Figure 3
Effect of exenatide on lipid peroxidation (a), reduced glutathione (b), glutathione peroxidase (c), superoxide dismutase (d), catalase (e) and xanthine oxidase (f) in liver after renal IR in diabetic rats. Values are mean ± SEM (n= 6), analyzed ...

Effect of exenatide on xanthine oxidase activity

The XO enzyme activity, one of the sources of ROS production, was significantly increased (P < 0.001) in diabetic IR group compared to normal control group. In the diabetic IR group, XO activity significantly increased (P < 0.001) compared to nondiabetic IR rats. In contrast, the exenatide treatment group showed significantly decreased (P < 0.001) in XO as compared to diabetic IR rats [Figure 3f].

Effect of exenatide on nitric oxide level

The level of NO was significantly increased in nondiabetic IR and diabetic IR groups in comparison with normal control group (P < 0.05, P < 0.001) respectively. Diabetic IR group had significantly (P < 0.05) high NO level as compared to nondiabetic IR group. Exenatide pretreatment group showed significantly decreased NO levels in comparison with diabetic IR rats (P < 0.01) [Figure 4a].

Figure 4
Effect of exenatide on nitric oxide (a), myeloperoxidase (b) and serum creatinine phosphokinase activity (c) after renal IR in diabetic rats. Values are mean ± SEM (n= 6), analyzed by one-way ANOVA followed by Bonferroni multiple comparisons test. ...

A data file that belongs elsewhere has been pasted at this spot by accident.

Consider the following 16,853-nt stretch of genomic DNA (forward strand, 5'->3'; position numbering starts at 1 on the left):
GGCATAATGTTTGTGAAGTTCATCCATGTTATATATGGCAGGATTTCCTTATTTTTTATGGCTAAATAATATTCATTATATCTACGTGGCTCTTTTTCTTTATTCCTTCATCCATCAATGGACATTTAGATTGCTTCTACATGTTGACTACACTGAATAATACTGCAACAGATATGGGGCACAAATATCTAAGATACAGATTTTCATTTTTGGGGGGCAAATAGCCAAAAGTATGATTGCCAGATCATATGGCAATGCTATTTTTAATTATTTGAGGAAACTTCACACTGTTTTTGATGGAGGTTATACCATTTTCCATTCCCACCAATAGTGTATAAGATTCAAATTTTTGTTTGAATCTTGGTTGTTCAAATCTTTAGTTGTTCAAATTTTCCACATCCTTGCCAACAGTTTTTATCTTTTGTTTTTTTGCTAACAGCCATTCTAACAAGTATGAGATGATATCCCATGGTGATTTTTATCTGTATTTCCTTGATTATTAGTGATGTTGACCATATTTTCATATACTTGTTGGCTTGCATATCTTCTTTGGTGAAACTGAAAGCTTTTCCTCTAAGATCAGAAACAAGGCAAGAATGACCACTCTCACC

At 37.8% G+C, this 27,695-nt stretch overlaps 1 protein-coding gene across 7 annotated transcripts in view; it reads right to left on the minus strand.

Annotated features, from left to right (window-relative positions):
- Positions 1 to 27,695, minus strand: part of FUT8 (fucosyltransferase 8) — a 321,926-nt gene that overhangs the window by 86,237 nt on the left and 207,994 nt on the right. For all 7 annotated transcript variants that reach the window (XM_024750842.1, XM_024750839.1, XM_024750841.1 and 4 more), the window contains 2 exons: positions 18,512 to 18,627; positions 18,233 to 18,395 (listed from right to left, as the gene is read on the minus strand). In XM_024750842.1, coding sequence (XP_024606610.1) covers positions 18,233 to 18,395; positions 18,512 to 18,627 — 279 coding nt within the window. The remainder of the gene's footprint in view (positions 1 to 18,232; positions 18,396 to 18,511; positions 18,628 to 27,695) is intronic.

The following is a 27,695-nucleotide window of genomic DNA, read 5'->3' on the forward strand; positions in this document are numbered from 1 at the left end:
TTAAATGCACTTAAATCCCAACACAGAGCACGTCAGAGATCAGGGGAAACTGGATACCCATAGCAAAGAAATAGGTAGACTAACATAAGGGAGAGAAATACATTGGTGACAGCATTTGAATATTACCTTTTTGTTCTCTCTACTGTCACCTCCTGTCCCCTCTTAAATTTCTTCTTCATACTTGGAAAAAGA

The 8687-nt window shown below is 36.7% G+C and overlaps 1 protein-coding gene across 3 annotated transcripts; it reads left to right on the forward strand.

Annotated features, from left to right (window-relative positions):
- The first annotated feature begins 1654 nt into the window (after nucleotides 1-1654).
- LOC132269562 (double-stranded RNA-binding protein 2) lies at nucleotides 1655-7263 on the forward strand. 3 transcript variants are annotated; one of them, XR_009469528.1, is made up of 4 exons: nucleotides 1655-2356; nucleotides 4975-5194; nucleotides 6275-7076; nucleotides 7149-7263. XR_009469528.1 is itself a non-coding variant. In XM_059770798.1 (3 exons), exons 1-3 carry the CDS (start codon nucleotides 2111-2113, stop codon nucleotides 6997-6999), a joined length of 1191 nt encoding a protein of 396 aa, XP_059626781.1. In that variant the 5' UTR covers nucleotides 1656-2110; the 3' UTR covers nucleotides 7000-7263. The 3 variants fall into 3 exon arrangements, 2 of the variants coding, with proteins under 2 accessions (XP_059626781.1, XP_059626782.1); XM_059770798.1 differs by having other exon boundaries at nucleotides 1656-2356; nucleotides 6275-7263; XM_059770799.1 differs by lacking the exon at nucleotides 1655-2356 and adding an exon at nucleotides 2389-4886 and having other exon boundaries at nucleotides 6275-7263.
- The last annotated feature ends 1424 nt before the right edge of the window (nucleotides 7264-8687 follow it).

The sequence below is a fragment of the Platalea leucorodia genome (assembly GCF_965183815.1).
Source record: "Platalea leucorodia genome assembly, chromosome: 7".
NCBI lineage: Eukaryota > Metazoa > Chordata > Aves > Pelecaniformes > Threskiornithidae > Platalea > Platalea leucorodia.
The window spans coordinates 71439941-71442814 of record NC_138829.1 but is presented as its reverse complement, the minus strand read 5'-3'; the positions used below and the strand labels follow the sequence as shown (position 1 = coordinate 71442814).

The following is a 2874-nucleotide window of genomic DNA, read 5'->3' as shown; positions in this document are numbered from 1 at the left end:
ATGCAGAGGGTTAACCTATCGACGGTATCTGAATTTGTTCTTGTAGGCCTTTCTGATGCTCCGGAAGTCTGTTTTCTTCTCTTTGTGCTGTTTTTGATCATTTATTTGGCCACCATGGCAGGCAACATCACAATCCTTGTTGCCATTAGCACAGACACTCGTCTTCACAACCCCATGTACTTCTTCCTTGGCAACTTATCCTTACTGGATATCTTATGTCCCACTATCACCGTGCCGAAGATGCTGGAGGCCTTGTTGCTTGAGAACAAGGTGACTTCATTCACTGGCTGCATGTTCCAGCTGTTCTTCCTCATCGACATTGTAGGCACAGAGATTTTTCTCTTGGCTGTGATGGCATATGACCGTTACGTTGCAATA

Effect of exenatide on myeloperoxidase activity

Myeloperoxidase activity, which is accepted to be an indicator of neutrophil infiltration, was significantly higher in the liver tissue of the diabetic IR group than in the liver tissue of the nondiabetic IR group (P < 0.001). Rats in the exenatide pretreatment group had significantly lower MPO activity than the rats in the diabetic IR group (P < 0.001) [Figure 4b].

Effect of exenatide on creatinine phosphokinase activity

Nondiabetic and diabetic rats demonstrated a a significant increase (P < 0.001), in CPK activity after IR. In the diabetic IR group, CPK activity was found to be significantly increase (P < 0.001), in comparison with nondiabetic IR rats. In contrast, exenatide treatment group showed significantly increase (P < 0.01), in CPK as compared to diabetic IR rats [Figure 4c].


In the present study, ALT, AST and ALP activities did not increase after renal IR as much as a liver failure. However, their were statistically significant rise in the liver function enzymes after renal IR in diabetic rats as compared to nondiabetic rats, which indicated diminished liver function in diabetes as compared to normal state, which might be attributed to diabetes-potentate liver injury induced by renal IR. Exenatide treatment prevented alterations in ALT, AST and ALP enzyme activities. The present results indicated that renal IR caused distant-organ injury such as in the liver; it was exaggerated by diabetes, and exenatide treatment had a protective role against liver injury induced by renal IR.